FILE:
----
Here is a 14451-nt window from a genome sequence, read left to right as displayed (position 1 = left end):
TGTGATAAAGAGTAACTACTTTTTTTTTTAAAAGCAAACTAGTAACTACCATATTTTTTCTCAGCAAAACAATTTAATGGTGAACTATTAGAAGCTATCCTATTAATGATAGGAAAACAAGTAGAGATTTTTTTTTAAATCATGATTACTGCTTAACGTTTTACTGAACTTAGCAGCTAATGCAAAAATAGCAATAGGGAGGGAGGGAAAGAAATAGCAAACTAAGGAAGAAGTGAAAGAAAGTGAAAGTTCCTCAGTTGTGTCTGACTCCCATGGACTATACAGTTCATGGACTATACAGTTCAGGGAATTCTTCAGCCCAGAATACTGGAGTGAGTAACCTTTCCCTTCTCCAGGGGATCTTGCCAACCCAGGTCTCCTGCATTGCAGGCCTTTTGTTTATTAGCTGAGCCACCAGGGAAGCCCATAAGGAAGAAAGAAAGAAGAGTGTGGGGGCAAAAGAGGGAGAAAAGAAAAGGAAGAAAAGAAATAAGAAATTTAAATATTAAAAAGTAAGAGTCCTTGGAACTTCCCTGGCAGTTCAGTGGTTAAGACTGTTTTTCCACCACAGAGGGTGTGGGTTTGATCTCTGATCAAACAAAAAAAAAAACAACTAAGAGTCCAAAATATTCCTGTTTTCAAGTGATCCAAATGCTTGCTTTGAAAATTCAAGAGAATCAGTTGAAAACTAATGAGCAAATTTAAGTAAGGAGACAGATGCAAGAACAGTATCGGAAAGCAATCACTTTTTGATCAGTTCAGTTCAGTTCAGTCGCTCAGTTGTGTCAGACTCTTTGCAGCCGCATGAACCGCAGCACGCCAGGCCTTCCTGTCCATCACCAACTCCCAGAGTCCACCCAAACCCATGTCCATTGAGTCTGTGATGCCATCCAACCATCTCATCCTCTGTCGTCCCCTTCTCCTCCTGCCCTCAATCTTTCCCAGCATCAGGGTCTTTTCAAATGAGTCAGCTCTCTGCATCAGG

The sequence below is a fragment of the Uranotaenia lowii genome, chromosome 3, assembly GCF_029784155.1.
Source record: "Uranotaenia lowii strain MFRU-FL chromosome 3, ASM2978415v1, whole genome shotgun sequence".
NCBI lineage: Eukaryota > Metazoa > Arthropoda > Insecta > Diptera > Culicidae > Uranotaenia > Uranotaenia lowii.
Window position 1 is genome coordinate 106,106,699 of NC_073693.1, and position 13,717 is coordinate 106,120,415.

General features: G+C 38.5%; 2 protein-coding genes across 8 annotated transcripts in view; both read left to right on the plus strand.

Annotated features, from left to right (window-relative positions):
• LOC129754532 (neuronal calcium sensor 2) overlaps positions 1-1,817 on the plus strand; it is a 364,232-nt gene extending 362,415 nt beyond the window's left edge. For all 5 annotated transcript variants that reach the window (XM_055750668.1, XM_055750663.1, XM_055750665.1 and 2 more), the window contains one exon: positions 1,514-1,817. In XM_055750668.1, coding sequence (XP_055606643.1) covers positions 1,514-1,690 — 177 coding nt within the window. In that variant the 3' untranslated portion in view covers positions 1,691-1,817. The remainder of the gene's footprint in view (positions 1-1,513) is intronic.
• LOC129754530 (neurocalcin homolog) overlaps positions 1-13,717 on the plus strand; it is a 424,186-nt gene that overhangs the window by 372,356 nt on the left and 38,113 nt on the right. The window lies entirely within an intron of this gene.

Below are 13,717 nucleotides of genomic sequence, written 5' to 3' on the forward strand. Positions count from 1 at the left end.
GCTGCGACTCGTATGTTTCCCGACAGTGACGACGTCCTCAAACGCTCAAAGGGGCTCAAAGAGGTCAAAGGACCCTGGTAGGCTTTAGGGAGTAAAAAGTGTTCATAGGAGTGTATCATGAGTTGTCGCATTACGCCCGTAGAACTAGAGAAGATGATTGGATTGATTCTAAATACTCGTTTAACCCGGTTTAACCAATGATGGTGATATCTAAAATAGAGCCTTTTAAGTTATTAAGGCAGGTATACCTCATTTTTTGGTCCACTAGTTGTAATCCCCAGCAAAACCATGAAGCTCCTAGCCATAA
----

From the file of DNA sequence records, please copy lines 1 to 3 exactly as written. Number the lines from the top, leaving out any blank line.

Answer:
Here is a 14451-nt window from a genome sequence, read left to right as displayed (position 1 = left end):
TGTGATAAAGAGTAACTACTTTTTTTTTTAAAAGCAAACTAGTAACTACCATATTTTTTCTCAGCAAAACAATTTAATGGTGAACTATTAGAAGCTATCCTATTAATGATAGGAAAACAAGTAGAGATTTTTTTTTAAATCATGATTACTGCTTAACGTTTTACTGAACTTAGCAGCTAATGCAAAAATAGCAATAGGGAGGGAGGGAAAGAAATAGCAAACTAAGGAAGAAGTGAAAGAAAGTGAAAGTTCCTCAGTTGTGTCTGACTCCCATGGACTATACAGTTCATGGACTATACAGTTCAGGGAATTCTTCAGCCCAGAATACTGGAGTGAGTAACCTTTCCCTTCTCCAGGGGATCTTGCCAACCCAGGTCTCCTGCATTGCAGGCCTTTTGTTTATTAGCTGAGCCACCAGGGAAGCCCATAAGGAAGAAAGAAAGAAGAGTGTGGGGGCAAAAGAGGGAGAAAAGAAAAGGAAGAAAAGAAATAAGAAATTTAAATATTAAAAAGTAAGAGTCCTTGGAACTTCCCTGGCAGTTCAGTGGTTAAGACTGTTTTTCCACCACAGAGGGTGTGGGTTTGATCTCTGATCAAACAAAAAAAAAAACAACTAAGAGTCCAAAATATTCCTGTTTTCAAGTGATCCAAATGCTTGCTTTGAAAATTCAAGAGAATCAGTTGAAAACTAATGAGCAAATTTAAGTAAGGAGACAGATGCAAGAACAGTATCGGAAAGCAATCACTTTTTGATCAGTTCAGTTCAGTTCAGTCGCTCAGTTGTGTCAGACTCTTTGCAGCCGCATGAACCGCAGCACGCCAGGCCTTCCTGTCCATCACCAACTCCCAGAGTCCACCCAAACCCATGTCCATTGAGTCTGTGATGCCATCCAACCATCTCATCCTCTGTCGTCCCCTTCTCCTCCTGCCCTCAATCTTTCCCAGCATCAGGGTCTTTTCAAATGAGTCAGCTCTCTGCATCAGG

The sequence below is a fragment of the Uranotaenia lowii genome, chromosome 3, assembly GCF_029784155.1.